Opioids and Kidney Health

Opioid abuse has become an epidemic in the U.S. The rate of people who die from opioid overdoses was 6 times higher in 2017 than in 1999. Every day, about 130 Americans lose their lives due to an opioid overdose. 



Though sobering, these statistics do not tell the whole story of the effects of opioid use and abuse. Many patients who do not die from using opioids still experience significant negative side effects. Last month was American Heart Month, so we took a deep dive into opioids and heart health, which you can read about here. March is National Kidney month, so let’s take a look at how opioids affect a person’s kidneys.

Do Opioids Cause Kidney Disease?

Some doctors have noted the prevalence of kidney disease among opioid users and wonder if there may be a relationship. It makes sense, the kidneys help cleanse the body of toxins, and a constant supply of strong toxins could overtax the organs. 


However, effectively studying a causal link between opioids and kidney disease proves to be challenging. Those who use prescription opioids presumably already have some kind of health issue that requires pain management, thus making it more difficult to isolate a cause. Those who use opioids illicitly are also not the healthiest individuals — and often do not provide honest answers to medical questionnaires. 


man with pill bottle

An additional problem is knowing to what medication the individual has been exposed. Illicit drug users often use different methods of delivery, products with different drug formulations, or use drugs that have been adulterated with something else. However, doctors have noted that some symptoms experienced by opioid abusers are related to acute kidney injury (AKI). These include:

 Dehydration caused by opioid overdose
 Urine retention
 Rhabdomyolysis (muscle death)

One small study found that just under half of patients with a history of injecting oral opioids had some degree of acute kidney injury. Though most recovered with treatment, some (13.9%) progressed to end-stage renal disease and some (7.6%) died in the hospital (not necessarily from an overdose or related condition). It is important to note that not all studies have found a link between AKI and drug use. But self-reporting is often used when studying illicit drug use and this method, for obvious reasons, is not always reliable. 

What if You Already Have Kidney Disease?

Kidney disease is a painful condition and patients already face limited drug choices for pain management. For example, even an unassuming drug like over-the-counter ibuprofen is not recommended for patients with kidney problems. This type of drug has been found to potentially cause greater damage to the kidneys. For this reason, many doctors prescribe opioids for pain management in these patients. To date, studies have not found that opioid use results in the same adverse effect on the kidneys.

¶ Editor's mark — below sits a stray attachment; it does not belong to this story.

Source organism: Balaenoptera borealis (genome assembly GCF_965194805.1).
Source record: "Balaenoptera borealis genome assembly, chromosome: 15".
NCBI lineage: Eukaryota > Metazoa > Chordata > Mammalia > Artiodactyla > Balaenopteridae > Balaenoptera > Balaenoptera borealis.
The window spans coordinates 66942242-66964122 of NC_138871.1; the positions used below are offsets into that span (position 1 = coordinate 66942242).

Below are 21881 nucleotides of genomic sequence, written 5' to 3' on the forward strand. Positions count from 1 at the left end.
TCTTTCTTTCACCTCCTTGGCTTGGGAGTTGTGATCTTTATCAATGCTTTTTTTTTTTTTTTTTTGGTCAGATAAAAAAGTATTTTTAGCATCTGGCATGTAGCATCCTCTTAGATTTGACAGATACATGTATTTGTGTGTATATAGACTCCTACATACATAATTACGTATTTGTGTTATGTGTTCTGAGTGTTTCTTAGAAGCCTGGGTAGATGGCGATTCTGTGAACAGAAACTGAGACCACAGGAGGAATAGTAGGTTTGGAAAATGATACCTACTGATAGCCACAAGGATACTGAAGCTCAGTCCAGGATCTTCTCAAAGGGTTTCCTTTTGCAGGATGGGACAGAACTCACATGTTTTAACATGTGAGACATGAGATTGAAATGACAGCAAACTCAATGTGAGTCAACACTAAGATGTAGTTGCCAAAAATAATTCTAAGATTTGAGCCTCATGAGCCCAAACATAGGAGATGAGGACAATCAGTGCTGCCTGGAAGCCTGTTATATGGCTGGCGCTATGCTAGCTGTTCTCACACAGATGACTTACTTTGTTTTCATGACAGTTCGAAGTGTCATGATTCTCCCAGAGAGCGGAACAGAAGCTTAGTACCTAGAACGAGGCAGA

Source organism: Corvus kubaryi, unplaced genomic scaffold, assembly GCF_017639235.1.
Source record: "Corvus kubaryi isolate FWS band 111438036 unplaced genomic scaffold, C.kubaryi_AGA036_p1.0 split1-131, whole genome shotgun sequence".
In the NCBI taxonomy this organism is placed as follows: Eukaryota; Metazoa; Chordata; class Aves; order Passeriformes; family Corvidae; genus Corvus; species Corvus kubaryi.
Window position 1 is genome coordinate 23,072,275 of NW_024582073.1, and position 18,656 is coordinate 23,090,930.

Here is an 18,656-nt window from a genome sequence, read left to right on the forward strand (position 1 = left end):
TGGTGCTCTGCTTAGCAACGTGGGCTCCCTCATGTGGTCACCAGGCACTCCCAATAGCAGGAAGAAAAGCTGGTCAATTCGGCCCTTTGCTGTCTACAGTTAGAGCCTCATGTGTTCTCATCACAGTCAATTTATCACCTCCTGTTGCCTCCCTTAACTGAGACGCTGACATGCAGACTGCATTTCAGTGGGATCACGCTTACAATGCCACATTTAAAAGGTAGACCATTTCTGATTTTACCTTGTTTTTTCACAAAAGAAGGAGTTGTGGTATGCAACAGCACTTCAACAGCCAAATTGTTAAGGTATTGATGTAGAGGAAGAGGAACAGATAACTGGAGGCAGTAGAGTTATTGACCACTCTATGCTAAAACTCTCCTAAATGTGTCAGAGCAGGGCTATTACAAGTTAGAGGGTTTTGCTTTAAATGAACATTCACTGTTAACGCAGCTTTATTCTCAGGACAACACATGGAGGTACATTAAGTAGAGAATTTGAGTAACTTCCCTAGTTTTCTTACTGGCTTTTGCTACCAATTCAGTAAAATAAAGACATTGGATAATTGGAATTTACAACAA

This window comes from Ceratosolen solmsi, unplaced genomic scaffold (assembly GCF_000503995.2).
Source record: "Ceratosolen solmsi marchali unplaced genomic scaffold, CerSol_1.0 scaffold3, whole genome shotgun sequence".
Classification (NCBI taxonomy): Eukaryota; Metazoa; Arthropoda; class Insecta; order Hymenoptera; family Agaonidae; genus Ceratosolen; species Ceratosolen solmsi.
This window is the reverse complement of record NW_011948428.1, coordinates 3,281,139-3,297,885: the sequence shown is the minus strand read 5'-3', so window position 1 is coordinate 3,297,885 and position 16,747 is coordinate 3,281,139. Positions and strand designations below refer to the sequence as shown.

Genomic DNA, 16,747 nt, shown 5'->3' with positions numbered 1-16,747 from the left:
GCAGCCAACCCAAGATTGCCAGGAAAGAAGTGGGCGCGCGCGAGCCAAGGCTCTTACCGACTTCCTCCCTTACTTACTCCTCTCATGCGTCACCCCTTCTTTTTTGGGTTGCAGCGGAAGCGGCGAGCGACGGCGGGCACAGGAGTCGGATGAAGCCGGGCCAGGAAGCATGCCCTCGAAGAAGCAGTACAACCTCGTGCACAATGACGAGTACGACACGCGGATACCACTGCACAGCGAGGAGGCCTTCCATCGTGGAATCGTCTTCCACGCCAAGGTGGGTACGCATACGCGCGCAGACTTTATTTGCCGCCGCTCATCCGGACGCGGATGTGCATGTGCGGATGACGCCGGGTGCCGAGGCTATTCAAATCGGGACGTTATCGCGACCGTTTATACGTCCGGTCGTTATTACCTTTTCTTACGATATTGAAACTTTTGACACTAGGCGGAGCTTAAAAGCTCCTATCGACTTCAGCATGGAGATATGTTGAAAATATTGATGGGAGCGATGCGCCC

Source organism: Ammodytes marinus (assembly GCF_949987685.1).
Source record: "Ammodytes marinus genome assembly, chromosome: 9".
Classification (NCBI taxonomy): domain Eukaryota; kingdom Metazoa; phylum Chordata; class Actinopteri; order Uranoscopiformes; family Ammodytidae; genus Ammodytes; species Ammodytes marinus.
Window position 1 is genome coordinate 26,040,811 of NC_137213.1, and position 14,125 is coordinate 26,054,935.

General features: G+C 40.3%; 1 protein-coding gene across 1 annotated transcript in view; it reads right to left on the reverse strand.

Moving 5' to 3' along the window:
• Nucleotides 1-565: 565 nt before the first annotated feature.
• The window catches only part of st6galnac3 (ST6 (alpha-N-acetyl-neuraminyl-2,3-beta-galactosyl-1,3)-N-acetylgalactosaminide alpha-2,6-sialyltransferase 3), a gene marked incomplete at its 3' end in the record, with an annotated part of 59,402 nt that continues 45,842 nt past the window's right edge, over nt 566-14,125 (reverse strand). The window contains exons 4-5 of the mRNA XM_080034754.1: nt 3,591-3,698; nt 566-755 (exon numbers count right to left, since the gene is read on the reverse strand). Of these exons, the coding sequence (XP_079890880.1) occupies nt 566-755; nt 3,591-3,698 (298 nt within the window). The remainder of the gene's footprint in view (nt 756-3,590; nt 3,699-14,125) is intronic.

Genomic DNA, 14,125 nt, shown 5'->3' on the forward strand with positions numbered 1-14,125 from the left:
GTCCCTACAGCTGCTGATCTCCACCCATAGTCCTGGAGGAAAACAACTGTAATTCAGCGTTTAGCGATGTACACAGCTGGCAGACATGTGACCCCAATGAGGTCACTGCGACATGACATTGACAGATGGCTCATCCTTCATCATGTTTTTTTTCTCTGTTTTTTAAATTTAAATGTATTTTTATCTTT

However, some doctors warn that opioid use of this nature can still be dangerous. For example, part of the function of the kidneys is to remove toxins from the body. Opioid medications contain a certain amount of toxicity. For most people, it is not enough to be a problem because their kidneys take care of it. But, in people with low-functioning kidneys, it makes sense that the toxicity would remain in the body longer than it should, potentially causing illness. More study is necessary on this topic to fully understand the implications of patients with kidney disease taking opioids. 

Opioids and Death

An interesting study to note is one that was published earlier this year. Without regard for hospitalization reason, overdoses, kidney function, or anything else, researchers examined 100,000 patients in Pennsylvania. 


What they found was both shocking and sobering.


Patients who filled their opioid prescription had about 1.5 times higher chance of death than those who did not have an opioid prescription. While the study doesn’t prove a direct causal link, it certainly should give doctors and patients pause before prescribing or taking opioid medication. Even if the direct risk of death wasn’t higher, the prevalence of opioid addiction among patients taking prescription medication is too high to ignore. 

Alternatives to Opioids for Pain Management

In short, the jury is still out on whether opioids can damage the kidneys or cause or worsen kidney disease. Regardless, there are plenty of reasons to avoid taking opioids as much as possible.

Some safe alternatives to opioids for pain management include:

• Physical therapy
• Hot and cold therapy
• Acupuncture
• Exercise
• Massage
• Rehabilitation therapy
• Medication Assisted Treatment

Many alternatives require a bigger time commitment that simply taking a pill. Some, like physical therapy or exercise, may cause additional pain before beginning to ease your symptoms. Medication assisted therapy is a good alternative because it combines supervised medication use with therapy, ensuring the person receives a more complete recovery process.


group therapy


The bottom line is that all of these therapeutic alternatives are a better choice than opioid abuse. Investing in good health, whether it be time or money, is the best investment you can make for yourself. 

About the Author

Paula Nicola, M.D.
Dr. Nicola is the Facility Director at Renu. She is a trained and board certified medical doctor with specialized training in addiction medicine.

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